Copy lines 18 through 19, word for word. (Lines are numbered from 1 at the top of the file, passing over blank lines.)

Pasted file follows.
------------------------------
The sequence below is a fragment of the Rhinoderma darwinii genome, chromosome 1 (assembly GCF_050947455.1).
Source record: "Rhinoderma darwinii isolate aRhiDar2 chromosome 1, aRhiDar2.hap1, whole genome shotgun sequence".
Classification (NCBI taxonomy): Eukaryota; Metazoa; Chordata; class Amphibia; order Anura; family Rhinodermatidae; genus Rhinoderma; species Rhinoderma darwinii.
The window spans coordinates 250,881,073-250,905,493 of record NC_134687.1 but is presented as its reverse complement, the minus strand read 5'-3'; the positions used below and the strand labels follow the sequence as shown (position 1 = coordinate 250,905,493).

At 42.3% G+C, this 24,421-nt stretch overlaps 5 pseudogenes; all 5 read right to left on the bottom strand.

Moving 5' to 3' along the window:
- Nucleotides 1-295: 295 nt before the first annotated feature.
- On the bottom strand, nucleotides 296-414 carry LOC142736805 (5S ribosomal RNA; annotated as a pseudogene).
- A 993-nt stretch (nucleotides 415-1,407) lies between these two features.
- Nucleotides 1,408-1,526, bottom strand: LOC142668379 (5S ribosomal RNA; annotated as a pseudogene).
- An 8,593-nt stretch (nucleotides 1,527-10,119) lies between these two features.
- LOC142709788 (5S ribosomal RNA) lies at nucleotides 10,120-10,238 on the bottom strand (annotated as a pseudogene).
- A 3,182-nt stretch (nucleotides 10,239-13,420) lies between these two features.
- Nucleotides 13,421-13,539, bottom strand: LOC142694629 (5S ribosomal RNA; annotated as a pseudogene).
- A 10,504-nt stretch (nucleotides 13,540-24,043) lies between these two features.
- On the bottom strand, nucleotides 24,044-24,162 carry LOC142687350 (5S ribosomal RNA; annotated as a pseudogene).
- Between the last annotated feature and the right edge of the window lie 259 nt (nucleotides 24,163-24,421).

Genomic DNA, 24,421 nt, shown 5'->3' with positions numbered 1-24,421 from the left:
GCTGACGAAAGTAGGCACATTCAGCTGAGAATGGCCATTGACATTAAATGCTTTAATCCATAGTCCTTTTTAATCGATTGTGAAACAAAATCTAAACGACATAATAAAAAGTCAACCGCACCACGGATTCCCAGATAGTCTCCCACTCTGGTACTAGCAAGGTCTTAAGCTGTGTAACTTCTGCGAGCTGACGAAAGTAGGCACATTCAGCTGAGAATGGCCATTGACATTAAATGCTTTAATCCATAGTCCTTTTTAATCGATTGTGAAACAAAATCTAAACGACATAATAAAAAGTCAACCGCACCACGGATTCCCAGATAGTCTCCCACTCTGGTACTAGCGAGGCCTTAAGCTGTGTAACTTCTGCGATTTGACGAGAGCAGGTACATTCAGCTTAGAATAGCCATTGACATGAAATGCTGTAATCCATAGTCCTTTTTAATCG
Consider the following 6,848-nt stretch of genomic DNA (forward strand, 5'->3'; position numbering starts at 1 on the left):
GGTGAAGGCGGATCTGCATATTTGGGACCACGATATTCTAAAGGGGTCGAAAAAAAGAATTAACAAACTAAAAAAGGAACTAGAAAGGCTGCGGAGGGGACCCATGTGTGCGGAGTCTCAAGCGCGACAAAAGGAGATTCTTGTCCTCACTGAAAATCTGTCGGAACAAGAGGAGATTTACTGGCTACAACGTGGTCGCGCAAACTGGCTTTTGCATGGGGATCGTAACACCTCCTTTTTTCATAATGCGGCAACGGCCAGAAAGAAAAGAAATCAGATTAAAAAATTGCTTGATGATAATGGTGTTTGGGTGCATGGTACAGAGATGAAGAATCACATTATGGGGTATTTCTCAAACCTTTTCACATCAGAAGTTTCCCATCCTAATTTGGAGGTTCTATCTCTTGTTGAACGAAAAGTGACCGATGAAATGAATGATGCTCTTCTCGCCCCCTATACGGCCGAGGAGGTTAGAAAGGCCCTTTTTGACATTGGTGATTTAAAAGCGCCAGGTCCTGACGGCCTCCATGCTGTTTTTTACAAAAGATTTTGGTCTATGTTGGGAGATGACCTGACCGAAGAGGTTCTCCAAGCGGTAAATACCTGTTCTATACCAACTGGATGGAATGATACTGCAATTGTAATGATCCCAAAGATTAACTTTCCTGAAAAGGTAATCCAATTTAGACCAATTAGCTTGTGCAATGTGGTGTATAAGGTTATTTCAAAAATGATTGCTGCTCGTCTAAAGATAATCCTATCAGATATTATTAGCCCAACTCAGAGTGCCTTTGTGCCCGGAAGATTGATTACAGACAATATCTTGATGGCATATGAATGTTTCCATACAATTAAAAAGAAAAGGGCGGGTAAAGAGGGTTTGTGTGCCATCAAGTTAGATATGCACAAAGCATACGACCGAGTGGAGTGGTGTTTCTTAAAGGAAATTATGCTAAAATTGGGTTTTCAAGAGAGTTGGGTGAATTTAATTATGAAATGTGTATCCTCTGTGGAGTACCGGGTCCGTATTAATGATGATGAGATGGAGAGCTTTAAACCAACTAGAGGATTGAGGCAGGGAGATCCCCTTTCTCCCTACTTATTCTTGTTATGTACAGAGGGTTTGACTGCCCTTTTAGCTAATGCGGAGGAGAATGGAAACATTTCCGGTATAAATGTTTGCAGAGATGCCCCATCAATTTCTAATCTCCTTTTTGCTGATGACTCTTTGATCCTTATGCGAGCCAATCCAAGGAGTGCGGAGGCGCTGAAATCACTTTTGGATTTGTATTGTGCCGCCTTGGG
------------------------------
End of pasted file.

Genomic DNA, 24,421 nt, shown 5'->3' with positions numbered 1-24,421 from the left:
GCTGACGAAAGTAGGCACATTCAGCTGAGAATGGCCATTGACATTAAATGCTTTAATCCATAGTCCTTTTTAATCGATTGTGAAACAAAATCTAAACGACATAATAAAAAGTCAACCGCACCACGGATTCCCAGATAGTCTCCCACTCTGGTACTAGCAAGGTCTTAAGCTGTGTAACTTCTGCGAGCTGACGAAAGTAGGCACATTCAGCTGAGAATGGCCATTGACATTAAATGCTTTAATCCATAGTCCTTTTTAATCGATTGTGAAACAAAATCTAAACGACATAATAAAAAGTCAACCGCACCACGGATTCCCAGATAGTCTCCCACTCTGGTACTAGCGAGGCCTTAAGCTGTGTAACTTCTGCGATTTGACGAGAGCAGGTACATTCAGCTTAGAATAGCCATTGACATGAAATGCTGTAATCCATAGTCCTTTTTAATCG